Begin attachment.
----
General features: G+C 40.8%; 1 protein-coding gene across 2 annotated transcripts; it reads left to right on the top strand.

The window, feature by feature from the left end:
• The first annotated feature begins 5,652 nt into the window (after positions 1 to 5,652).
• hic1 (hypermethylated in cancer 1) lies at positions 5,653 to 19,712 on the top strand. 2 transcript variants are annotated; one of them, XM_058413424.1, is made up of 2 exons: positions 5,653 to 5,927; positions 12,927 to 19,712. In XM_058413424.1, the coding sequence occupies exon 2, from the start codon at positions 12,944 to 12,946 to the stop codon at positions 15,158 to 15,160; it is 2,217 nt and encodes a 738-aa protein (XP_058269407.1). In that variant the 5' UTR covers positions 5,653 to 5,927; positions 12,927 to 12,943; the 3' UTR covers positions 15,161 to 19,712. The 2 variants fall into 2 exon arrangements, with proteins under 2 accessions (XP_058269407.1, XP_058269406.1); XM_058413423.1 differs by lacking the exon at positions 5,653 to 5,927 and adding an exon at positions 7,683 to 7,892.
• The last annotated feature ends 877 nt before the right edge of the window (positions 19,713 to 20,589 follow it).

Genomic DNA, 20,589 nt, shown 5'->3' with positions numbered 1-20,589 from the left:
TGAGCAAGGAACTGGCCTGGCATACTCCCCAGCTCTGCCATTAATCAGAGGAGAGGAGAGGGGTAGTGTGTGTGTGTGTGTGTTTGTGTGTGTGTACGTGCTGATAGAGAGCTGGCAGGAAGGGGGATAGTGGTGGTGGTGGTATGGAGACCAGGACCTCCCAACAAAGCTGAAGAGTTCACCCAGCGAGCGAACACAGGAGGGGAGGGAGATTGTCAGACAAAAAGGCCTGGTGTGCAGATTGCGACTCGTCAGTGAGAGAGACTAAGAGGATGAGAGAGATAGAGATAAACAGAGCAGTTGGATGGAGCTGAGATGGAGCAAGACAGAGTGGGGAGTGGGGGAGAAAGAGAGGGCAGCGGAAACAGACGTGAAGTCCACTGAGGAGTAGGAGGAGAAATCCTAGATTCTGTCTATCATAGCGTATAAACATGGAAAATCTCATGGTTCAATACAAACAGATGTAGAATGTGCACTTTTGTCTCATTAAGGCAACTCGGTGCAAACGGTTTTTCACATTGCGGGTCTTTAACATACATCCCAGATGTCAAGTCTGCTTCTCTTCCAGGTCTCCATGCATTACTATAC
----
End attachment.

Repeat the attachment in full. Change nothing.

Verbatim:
General features: G+C 40.8%; 1 protein-coding gene across 2 annotated transcripts; it reads left to right on the top strand.

The window, feature by feature from the left end:
• The first annotated feature begins 5,652 nt into the window (after positions 1 to 5,652).
• hic1 (hypermethylated in cancer 1) lies at positions 5,653 to 19,712 on the top strand. 2 transcript variants are annotated; one of them, XM_058413424.1, is made up of 2 exons: positions 5,653 to 5,927; positions 12,927 to 19,712. In XM_058413424.1, the coding sequence occupies exon 2, from the start codon at positions 12,944 to 12,946 to the stop codon at positions 15,158 to 15,160; it is 2,217 nt and encodes a 738-aa protein (XP_058269407.1). In that variant the 5' UTR covers positions 5,653 to 5,927; positions 12,927 to 12,943; the 3' UTR covers positions 15,161 to 19,712. The 2 variants fall into 2 exon arrangements, with proteins under 2 accessions (XP_058269407.1, XP_058269406.1); XM_058413423.1 differs by lacking the exon at positions 5,653 to 5,927 and adding an exon at positions 7,683 to 7,892.
• The last annotated feature ends 877 nt before the right edge of the window (positions 19,713 to 20,589 follow it).

Genomic DNA, 20,589 nt, shown 5'->3' with positions numbered 1-20,589 from the left:
TGAGCAAGGAACTGGCCTGGCATACTCCCCAGCTCTGCCATTAATCAGAGGAGAGGAGAGGGGTAGTGTGTGTGTGTGTGTGTTTGTGTGTGTGTACGTGCTGATAGAGAGCTGGCAGGAAGGGGGATAGTGGTGGTGGTGGTATGGAGACCAGGACCTCCCAACAAAGCTGAAGAGTTCACCCAGCGAGCGAACACAGGAGGGGAGGGAGATTGTCAGACAAAAAGGCCTGGTGTGCAGATTGCGACTCGTCAGTGAGAGAGACTAAGAGGATGAGAGAGATAGAGATAAACAGAGCAGTTGGATGGAGCTGAGATGGAGCAAGACAGAGTGGGGAGTGGGGGAGAAAGAGAGGGCAGCGGAAACAGACGTGAAGTCCACTGAGGAGTAGGAGGAGAAATCCTAGATTCTGTCTATCATAGCGTATAAACATGGAAAATCTCATGGTTCAATACAAACAGATGTAGAATGTGCACTTTTGTCTCATTAAGGCAACTCGGTGCAAACGGTTTTTCACATTGCGGGTCTTTAACATACATCCCAGATGTCAAGTCTGCTTCTCTTCCAGGTCTCCATGCATTACTATAC